Photo: Xinhua/Lehtikuva/Jussi Nukari via Getty Images

The White House and State Department don't seem to be on the same page about a controversial proposal from Vladimir Putin — that in exchange for cooperation with the Mueller probe, Russia be allowed to question several U.S. citizens, including former U.S. Ambassador to Russia Michael McFaul.

Why it matters: President Trump referred to Putin's idea as an "incredible offer" during their Monday press conference, but it has generated strong pushback, including from former U.S. officials. Minutes after White House Press Secretary Sarah Sanders confirmed that Trump would "meet with his team" to discuss the proposal, State Department spokeswoman Heather Nauert said Russia's "assertions" about the U.S. citizens involved were "absolutely absurd," and she understands the "great concern" over the prospect.

Nauert would not completely rule out the idea, though. She said she hadn’t seen Sanders’ remarks, and noted that it could be a matter for the Justice Department.

The backdrop:

  • The assertions Nauert was referring to center around Bill Browder, the U.S.-born financier and activist who has been a thorn in the Kremlin's side for years.
  • "On Tuesday, the Russian Prosecutor General’s office released a wishlist of potential people to extradite, including members of the State and Homeland Security departments and members of the CIA. McFaul, a former ambassador who had strained relations with the Kremlin and has since said he was banned from traveling to Russia, was also included," per Politico's Eleanor Mueller.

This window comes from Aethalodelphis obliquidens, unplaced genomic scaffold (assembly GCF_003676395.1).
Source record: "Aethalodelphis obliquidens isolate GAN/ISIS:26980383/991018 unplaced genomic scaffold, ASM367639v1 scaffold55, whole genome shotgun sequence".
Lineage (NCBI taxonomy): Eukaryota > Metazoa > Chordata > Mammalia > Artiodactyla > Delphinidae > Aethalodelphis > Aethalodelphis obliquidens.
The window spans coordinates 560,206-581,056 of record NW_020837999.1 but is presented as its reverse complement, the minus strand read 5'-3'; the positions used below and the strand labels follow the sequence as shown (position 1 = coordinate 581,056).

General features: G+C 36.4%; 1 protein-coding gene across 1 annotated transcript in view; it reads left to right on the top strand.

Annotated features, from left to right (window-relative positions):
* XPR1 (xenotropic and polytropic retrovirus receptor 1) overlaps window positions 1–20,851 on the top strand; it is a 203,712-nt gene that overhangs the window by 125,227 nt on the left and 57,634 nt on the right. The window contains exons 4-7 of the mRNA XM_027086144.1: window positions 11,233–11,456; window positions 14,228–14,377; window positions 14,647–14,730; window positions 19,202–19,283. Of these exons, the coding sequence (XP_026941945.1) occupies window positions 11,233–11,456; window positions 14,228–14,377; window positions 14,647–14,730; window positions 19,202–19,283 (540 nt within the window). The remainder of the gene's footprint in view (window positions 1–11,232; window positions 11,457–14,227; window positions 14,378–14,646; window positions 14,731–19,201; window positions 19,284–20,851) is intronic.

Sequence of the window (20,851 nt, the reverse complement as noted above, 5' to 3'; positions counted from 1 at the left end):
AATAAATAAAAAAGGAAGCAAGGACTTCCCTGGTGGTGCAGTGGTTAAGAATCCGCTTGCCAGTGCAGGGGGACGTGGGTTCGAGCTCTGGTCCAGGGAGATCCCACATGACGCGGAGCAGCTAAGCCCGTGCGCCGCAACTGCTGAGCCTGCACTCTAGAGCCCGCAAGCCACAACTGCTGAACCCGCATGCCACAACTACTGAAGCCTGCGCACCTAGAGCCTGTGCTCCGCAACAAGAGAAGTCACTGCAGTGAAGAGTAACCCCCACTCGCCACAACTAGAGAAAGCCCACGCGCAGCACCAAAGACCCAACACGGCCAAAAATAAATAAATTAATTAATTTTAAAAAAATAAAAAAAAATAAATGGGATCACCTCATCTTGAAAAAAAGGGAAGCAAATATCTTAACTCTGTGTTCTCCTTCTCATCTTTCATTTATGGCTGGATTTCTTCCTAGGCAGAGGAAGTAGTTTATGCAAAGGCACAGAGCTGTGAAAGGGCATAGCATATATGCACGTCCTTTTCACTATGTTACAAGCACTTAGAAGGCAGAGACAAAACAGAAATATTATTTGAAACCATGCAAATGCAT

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The U.S. and Israel will announce tomorrow that they are expanding three agreements on scientific cooperation to include Israeli settlements in the West Bank, Israeli and U.S. officials tell me.

Why it matters: This is a substantial policy shift for the U.S., which did not previously allow its taxpayers' money to be spent in the Israeli settlements.

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McConnell: Confirming Amy Coney Barrett will help GOP retain Senate

Photo: Samuel Corum/Getty Images

Senate Majority Leader Mitch McConnell (R-Ky.) expressed no regrets about Judge Amy Coney Barrett's controversial confirmation, telling Politico in an interview that he believes the decision to place her on the Supreme Court just a week before the election will help Republicans retain the Senate.

Why it matters: With a week to go until Election Day, many Republicans are concerned that President Trump's unpopularity could cost them the Senate. McConnell has long viewed the transformation of the federal judiciary through the confirmation of young conservative judges as his defining legacy.